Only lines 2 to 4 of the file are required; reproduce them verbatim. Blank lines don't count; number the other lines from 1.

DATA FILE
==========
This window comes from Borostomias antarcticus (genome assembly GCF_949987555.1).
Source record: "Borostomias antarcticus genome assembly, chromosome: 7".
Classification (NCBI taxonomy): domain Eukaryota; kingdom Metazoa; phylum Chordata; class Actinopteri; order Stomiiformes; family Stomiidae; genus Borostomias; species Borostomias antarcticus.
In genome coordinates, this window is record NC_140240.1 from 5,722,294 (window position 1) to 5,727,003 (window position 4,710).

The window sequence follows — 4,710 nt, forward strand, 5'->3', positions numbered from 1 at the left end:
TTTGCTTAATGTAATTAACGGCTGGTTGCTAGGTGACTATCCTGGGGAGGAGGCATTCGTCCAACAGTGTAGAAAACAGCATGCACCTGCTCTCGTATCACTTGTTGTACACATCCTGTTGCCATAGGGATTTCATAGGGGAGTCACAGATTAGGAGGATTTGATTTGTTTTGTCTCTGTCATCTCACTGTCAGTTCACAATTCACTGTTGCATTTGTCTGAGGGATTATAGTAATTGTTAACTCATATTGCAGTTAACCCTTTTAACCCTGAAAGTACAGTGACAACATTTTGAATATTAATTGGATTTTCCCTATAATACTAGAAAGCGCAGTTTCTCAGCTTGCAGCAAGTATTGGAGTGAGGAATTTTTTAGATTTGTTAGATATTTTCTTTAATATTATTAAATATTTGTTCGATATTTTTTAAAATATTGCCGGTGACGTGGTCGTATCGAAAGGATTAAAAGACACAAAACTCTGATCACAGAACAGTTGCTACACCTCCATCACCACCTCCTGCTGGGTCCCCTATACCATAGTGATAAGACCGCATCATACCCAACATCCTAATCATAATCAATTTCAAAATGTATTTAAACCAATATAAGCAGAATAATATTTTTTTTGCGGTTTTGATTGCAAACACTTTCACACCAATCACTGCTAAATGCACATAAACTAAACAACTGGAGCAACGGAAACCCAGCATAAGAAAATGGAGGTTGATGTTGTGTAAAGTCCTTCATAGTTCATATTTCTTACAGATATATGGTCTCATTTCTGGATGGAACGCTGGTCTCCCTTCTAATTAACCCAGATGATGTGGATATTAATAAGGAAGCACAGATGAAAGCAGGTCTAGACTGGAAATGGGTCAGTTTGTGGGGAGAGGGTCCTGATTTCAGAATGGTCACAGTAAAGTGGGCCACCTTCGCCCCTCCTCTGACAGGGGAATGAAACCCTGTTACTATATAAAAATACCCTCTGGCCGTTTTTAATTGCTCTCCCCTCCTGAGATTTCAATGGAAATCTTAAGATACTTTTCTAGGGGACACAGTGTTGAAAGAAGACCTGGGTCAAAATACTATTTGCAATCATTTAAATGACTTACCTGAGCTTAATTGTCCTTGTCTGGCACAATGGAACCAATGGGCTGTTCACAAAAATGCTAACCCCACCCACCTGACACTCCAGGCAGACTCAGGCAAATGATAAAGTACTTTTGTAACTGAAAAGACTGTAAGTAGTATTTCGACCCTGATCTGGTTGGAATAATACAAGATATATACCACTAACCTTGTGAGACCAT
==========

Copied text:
Source record: "Borostomias antarcticus genome assembly, chromosome: 7".
Classification (NCBI taxonomy): domain Eukaryota; kingdom Metazoa; phylum Chordata; class Actinopteri; order Stomiiformes; family Stomiidae; genus Borostomias; species Borostomias antarcticus.
In genome coordinates, this window is record NC_140240.1 from 5,722,294 (window position 1) to 5,727,003 (window position 4,710).